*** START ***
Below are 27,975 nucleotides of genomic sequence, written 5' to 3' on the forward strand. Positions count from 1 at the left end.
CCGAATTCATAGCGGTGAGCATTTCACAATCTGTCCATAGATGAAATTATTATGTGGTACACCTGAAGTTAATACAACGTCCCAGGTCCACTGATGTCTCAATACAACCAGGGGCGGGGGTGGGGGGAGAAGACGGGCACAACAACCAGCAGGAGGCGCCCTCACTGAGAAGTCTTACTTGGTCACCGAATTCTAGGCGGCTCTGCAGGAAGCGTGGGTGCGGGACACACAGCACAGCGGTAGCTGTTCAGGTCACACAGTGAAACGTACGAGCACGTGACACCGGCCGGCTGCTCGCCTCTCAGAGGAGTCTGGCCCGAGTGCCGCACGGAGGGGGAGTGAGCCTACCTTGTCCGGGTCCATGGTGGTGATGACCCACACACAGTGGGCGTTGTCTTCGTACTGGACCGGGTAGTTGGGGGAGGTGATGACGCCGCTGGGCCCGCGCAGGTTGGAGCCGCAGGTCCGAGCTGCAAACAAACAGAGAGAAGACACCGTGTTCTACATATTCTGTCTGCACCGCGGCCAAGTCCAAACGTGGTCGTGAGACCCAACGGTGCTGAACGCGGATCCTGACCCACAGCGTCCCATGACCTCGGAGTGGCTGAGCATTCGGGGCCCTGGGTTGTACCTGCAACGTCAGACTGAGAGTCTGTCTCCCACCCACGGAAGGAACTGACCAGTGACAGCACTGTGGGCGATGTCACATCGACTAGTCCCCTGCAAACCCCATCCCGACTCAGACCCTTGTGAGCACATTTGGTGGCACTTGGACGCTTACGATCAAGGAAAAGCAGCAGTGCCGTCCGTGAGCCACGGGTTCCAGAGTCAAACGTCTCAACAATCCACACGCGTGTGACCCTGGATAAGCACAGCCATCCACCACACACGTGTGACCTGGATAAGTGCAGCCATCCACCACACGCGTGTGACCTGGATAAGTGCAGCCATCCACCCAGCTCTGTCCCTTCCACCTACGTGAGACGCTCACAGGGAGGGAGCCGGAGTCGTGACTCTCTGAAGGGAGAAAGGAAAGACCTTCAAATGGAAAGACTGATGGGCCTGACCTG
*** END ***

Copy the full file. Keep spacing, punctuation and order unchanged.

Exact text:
Below are 27,975 nucleotides of genomic sequence, written 5' to 3' on the forward strand. Positions count from 1 at the left end.
CCGAATTCATAGCGGTGAGCATTTCACAATCTGTCCATAGATGAAATTATTATGTGGTACACCTGAAGTTAATACAACGTCCCAGGTCCACTGATGTCTCAATACAACCAGGGGCGGGGGTGGGGGGAGAAGACGGGCACAACAACCAGCAGGAGGCGCCCTCACTGAGAAGTCTTACTTGGTCACCGAATTCTAGGCGGCTCTGCAGGAAGCGTGGGTGCGGGACACACAGCACAGCGGTAGCTGTTCAGGTCACACAGTGAAACGTACGAGCACGTGACACCGGCCGGCTGCTCGCCTCTCAGAGGAGTCTGGCCCGAGTGCCGCACGGAGGGGGAGTGAGCCTACCTTGTCCGGGTCCATGGTGGTGATGACCCACACACAGTGGGCGTTGTCTTCGTACTGGACCGGGTAGTTGGGGGAGGTGATGACGCCGCTGGGCCCGCGCAGGTTGGAGCCGCAGGTCCGAGCTGCAAACAAACAGAGAGAAGACACCGTGTTCTACATATTCTGTCTGCACCGCGGCCAAGTCCAAACGTGGTCGTGAGACCCAACGGTGCTGAACGCGGATCCTGACCCACAGCGTCCCATGACCTCGGAGTGGCTGAGCATTCGGGGCCCTGGGTTGTACCTGCAACGTCAGACTGAGAGTCTGTCTCCCACCCACGGAAGGAACTGACCAGTGACAGCACTGTGGGCGATGTCACATCGACTAGTCCCCTGCAAACCCCATCCCGACTCAGACCCTTGTGAGCACATTTGGTGGCACTTGGACGCTTACGATCAAGGAAAAGCAGCAGTGCCGTCCGTGAGCCACGGGTTCCAGAGTCAAACGTCTCAACAATCCACACGCGTGTGACCCTGGATAAGCACAGCCATCCACCACACACGTGTGACCTGGATAAGTGCAGCCATCCACCACACGCGTGTGACCTGGATAAGTGCAGCCATCCACCCAGCTCTGTCCCTTCCACCTACGTGAGACGCTCACAGGGAGGGAGCCGGAGTCGTGACTCTCTGAAGGGAGAAAGGAAAGACCTTCAAATGGAAAGACTGATGGGCCTGACCTG